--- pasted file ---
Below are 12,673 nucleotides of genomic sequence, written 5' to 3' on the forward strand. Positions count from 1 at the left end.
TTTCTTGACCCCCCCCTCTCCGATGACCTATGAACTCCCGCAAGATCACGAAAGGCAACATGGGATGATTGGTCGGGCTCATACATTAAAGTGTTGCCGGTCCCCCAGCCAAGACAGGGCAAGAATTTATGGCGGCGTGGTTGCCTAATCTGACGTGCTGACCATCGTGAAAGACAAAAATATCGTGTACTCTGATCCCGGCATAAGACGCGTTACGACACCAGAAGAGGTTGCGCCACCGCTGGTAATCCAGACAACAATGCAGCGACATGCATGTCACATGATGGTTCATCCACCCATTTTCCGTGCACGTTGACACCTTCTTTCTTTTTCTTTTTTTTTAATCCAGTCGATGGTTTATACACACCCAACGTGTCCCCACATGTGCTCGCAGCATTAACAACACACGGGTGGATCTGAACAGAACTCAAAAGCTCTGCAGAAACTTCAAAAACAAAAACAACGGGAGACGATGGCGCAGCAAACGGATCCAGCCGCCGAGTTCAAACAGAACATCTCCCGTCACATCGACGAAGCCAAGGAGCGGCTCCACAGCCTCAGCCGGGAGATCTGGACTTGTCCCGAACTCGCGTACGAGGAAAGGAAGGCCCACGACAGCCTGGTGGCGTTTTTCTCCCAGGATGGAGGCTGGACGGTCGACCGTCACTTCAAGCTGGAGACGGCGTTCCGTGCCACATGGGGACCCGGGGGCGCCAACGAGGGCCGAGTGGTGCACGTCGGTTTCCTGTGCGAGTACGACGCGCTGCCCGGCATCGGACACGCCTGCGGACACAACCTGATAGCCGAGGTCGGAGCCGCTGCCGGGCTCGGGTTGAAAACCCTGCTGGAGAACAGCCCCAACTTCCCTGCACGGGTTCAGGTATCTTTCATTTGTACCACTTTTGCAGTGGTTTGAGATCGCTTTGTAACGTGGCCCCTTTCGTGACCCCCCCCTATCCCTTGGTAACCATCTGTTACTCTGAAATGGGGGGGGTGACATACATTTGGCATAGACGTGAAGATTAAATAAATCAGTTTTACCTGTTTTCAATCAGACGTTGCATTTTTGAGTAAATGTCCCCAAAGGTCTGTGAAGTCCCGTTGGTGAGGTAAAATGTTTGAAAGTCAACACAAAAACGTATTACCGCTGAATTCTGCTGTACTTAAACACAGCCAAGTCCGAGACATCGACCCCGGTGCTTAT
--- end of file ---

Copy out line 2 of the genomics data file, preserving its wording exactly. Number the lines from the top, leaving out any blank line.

TTTCTTGACCCCCCCCTCTCCGATGACCTATGAACTCCCGCAAGATCACGAAAGGCAACATGGGATGATTGGTCGGGCTCATACATTAAAGTGTTGCCGGTCCCCCAGCCAAGACAGGGCAAGAATTTATGGCGGCGTGGTTGCCTAATCTGACGTGCTGACCATCGTGAAAGACAAAAATATCGTGTACTCTGATCCCGGCATAAGACGCGTTACGACACCAGAAGAGGTTGCGCCACCGCTGGTAATCCAGACAACAATGCAGCGACATGCATGTCACATGATGGTTCATCCACCCATTTTCCGTGCACGTTGACACCTTCTTTCTTTTTCTTTTTTTTTAATCCAGTCGATGGTTTATACACACCCAACGTGTCCCCACATGTGCTCGCAGCATTAACAACACACGGGTGGATCTGAACAGAACTCAAAAGCTCTGCAGAAACTTCAAAAACAAAAACAACGGGAGACGATGGCGCAGCAAACGGATCCAGCCGCCGAGTTCAAACAGAACATCTCCCGTCACATCGACGAAGCCAAGGAGCGGCTCCACAGCCTCAGCCGGGAGATCTGGACTTGTCCCGAACTCGCGTACGAGGAAAGGAAGGCCCACGACAGCCTGGTGGCGTTTTTCTCCCAGGATGGAGGCTGGACGGTCGACCGTCACTTCAAGCTGGAGACGGCGTTCCGTGCCACATGGGGACCCGGGGGCGCCAACGAGGGCCGAGTGGTGCACGTCGGTTTCCTGTGCGAGTACGACGCGCTGCCCGGCATCGGACACGCCTGCGGACACAACCTGATAGCCGAGGTCGGAGCCGCTGCCGGGCTCGGGTTGAAAACCCTGCTGGAGAACAGCCCCAACTTCCCTGCACGGGTTCAGGTATCTTTCATTTGTACCACTTTTGCAGTGGTTTGAGATCGCTTTGTAACGTGGCCCCTTTCGTGACCCCCCCCTATCCCTTGGTAACCATCTGTTACTCTGAAATGGGGGGGGTGACATACATTTGGCATAGACGTGAAGATTAAATAAATCAGTTTTACCTGTTTTCAATCAGACGTTGCATTTTTGAGTAAATGTCCCCAAAGGTCTGTGAAGTCCCGTTGGTGAGGTAAAATGTTTGAAAGTCAACACAAAAACGTATTACCGCTGAATTCTGCTGTACTTAAACACAGCCAAGTCCGAGACATCGACCCCGGTGCTTAT